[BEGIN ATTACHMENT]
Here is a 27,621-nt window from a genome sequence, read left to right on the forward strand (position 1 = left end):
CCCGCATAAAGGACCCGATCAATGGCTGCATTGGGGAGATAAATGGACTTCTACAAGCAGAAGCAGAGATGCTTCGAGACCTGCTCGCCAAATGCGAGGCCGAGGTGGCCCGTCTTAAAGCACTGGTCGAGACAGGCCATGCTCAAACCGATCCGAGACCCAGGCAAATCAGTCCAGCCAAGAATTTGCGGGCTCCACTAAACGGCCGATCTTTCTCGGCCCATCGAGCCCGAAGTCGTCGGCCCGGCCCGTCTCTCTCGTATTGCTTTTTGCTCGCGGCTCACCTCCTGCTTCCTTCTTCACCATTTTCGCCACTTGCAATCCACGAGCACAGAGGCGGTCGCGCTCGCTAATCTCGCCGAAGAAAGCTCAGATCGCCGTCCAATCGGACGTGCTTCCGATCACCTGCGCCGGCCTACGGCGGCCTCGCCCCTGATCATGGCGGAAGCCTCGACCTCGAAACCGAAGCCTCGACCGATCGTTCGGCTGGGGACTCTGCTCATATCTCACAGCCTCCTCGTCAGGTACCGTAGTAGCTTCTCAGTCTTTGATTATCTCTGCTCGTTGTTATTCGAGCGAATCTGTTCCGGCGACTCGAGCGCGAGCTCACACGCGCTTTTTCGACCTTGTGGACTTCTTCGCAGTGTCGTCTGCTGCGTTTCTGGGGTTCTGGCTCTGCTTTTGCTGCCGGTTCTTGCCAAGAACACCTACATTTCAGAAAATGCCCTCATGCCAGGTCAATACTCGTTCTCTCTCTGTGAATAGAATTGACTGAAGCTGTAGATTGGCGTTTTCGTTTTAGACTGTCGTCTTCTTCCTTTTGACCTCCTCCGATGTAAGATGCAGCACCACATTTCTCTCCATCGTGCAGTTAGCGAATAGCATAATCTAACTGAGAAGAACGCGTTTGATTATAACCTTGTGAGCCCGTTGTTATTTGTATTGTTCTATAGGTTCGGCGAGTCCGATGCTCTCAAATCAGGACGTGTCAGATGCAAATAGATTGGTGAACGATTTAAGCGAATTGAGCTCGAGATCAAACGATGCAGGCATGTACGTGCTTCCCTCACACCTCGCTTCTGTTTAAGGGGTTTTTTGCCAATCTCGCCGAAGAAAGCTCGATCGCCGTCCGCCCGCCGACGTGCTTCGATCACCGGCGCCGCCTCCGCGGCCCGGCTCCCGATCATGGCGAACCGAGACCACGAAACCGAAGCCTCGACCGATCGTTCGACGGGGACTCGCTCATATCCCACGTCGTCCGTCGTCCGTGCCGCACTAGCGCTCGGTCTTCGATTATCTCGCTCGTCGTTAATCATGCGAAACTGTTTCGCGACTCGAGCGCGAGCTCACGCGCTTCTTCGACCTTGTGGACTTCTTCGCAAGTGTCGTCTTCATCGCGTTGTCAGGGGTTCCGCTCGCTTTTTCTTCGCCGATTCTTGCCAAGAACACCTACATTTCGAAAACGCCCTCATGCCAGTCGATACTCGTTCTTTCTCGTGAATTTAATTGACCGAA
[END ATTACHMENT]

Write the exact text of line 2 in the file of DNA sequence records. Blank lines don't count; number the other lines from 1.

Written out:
CCCGCATAAAGGACCCGATCAATGGCTGCATTGGGGAGATAAATGGACTTCTACAAGCAGAAGCAGAGATGCTTCGAGACCTGCTCGCCAAATGCGAGGCCGAGGTGGCCCGTCTTAAAGCACTGGTCGAGACAGGCCATGCTCAAACCGATCCGAGACCCAGGCAAATCAGTCCAGCCAAGAATTTGCGGGCTCCACTAAACGGCCGATCTTTCTCGGCCCATCGAGCCCGAAGTCGTCGGCCCGGCCCGTCTCTCTCGTATTGCTTTTTGCTCGCGGCTCACCTCCTGCTTCCTTCTTCACCATTTTCGCCACTTGCAATCCACGAGCACAGAGGCGGTCGCGCTCGCTAATCTCGCCGAAGAAAGCTCAGATCGCCGTCCAATCGGACGTGCTTCCGATCACCTGCGCCGGCCTACGGCGGCCTCGCCCCTGATCATGGCGGAAGCCTCGACCTCGAAACCGAAGCCTCGACCGATCGTTCGGCTGGGGACTCTGCTCATATCTCACAGCCTCCTCGTCAGGTACCGTAGTAGCTTCTCAGTCTTTGATTATCTCTGCTCGTTGTTATTCGAGCGAATCTGTTCCGGCGACTCGAGCGCGAGCTCACACGCGCTTTTTCGACCTTGTGGACTTCTTCGCAGTGTCGTCTGCTGCGTTTCTGGGGTTCTGGCTCTGCTTTTGCTGCCGGTTCTTGCCAAGAACACCTACATTTCAGAAAATGCCCTCATGCCAGGTCAATACTCGTTCTCTCTCTGTGAATAGAATTGACTGAAGCTGTAGATTGGCGTTTTCGTTTTAGACTGTCGTCTTCTTCCTTTTGACCTCCTCCGATGTAAGATGCAGCACCACATTTCTCTCCATCGTGCAGTTAGCGAATAGCATAATCTAACTGAGAAGAACGCGTTTGATTATAACCTTGTGAGCCCGTTGTTATTTGTATTGTTCTATAGGTTCGGCGAGTCCGATGCTCTCAAATCAGGACGTGTCAGATGCAAATAGATTGGTGAACGATTTAAGCGAATTGAGCTCGAGATCAAACGATGCAGGCATGTACGTGCTTCCCTCACACCTCGCTTCTGTTTAAGGGGTTTTTTGCCAATCTCGCCGAAGAAAGCTCGATCGCCGTCCGCCCGCCGACGTGCTTCGATCACCGGCGCCGCCTCCGCGGCCCGGCTCCCGATCATGGCGAACCGAGACCACGAAACCGAAGCCTCGACCGATCGTTCGACGGGGACTCGCTCATATCCCACGTCGTCCGTCGTCCGTGCCGCACTAGCGCTCGGTCTTCGATTATCTCGCTCGTCGTTAATCATGCGAAACTGTTTCGCGACTCGAGCGCGAGCTCACGCGCTTCTTCGACCTTGTGGACTTCTTCGCAAGTGTCGTCTTCATCGCGTTGTCAGGGGTTCCGCTCGCTTTTTCTTCGCCGATTCTTGCCAAGAACACCTACATTTCGAAAACGCCCTCATGCCAGTCGATACTCGTTCTTTCTCGTGAATTTAATTGACCGAA